We know what effect recessions and booms tend to have on our bank accounts. But what about our feelings and wellbeing? The equation should be simple, right? Recession = sad. Economic boom = happy! But it’s a bit more complicated than that.
Recent research says that those who graduate during recessions are happier in the long run—satisfied with being employed unlike boom-time graduates who wonder if they should be doing better. Emily Bianchi, associate professor at Emory’s Goizueta Business School, likens this to research showing that bronze medalists at the Olympics are happier than silver medalists (who wonder why they didn’t win gold).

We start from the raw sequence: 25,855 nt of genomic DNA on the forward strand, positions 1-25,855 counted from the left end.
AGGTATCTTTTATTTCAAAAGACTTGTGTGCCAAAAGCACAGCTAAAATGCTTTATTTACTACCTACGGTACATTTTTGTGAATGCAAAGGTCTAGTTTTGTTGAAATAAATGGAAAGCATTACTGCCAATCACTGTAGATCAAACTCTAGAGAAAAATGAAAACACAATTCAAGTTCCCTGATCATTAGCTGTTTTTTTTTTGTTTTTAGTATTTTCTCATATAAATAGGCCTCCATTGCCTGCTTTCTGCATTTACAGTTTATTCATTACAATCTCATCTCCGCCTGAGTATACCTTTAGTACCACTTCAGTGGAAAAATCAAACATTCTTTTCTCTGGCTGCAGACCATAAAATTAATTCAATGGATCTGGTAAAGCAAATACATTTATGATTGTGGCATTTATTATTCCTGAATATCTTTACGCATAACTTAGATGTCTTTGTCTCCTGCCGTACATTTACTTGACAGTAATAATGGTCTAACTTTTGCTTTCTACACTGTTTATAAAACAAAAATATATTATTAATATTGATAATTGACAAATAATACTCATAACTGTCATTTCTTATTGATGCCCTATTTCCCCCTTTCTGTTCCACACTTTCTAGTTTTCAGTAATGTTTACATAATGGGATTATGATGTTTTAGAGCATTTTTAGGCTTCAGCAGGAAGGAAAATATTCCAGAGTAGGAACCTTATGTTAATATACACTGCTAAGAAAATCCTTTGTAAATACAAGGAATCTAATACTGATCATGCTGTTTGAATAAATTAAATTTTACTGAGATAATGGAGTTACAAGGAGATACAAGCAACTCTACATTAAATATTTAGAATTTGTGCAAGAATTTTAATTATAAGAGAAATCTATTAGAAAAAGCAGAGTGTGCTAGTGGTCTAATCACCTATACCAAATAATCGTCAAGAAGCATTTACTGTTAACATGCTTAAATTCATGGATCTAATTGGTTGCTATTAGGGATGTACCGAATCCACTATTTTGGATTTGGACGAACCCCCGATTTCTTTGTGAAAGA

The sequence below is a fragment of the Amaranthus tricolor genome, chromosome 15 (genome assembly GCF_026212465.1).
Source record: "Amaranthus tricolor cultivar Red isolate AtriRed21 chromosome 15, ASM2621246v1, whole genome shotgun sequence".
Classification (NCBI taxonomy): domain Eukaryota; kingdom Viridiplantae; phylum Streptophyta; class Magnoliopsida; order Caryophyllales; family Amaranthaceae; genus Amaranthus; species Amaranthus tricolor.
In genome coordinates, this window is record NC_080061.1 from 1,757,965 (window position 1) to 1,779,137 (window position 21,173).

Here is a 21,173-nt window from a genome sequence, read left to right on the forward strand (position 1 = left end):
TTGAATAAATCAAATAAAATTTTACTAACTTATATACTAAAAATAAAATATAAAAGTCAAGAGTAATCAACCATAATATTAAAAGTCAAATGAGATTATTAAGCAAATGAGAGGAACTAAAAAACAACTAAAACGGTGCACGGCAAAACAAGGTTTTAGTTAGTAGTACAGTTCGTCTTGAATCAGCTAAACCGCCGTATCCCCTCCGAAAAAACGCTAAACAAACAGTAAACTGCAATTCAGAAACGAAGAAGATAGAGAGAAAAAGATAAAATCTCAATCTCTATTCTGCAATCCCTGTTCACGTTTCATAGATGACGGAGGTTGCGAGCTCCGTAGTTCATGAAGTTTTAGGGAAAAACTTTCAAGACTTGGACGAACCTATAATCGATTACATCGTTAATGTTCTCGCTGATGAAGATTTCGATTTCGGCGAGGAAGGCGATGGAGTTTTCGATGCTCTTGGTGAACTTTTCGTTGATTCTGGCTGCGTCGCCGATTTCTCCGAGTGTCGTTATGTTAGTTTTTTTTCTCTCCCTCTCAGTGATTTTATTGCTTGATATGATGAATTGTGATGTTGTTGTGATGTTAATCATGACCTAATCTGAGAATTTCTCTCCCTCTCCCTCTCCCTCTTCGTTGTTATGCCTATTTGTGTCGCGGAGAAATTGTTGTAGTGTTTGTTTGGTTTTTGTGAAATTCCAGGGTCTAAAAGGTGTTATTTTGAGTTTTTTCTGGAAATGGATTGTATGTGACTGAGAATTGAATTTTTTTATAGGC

But what about the rest of us? New research from Jan-Emmanuel De Neve and Michael Norton, professors at the London School of Economics and Harvard respectively, looks at four decades of data (collected from more than 150 countries, including one dataset from the Centers for Disease Control and covers 2.5 million U.S. respondents) to investigate the relationship between life satisfaction and the business cycle. What they found was that well-being is two to eight times more sensitive to negative economic times: Psychologically, a recession hurts a lot more than a boom helps.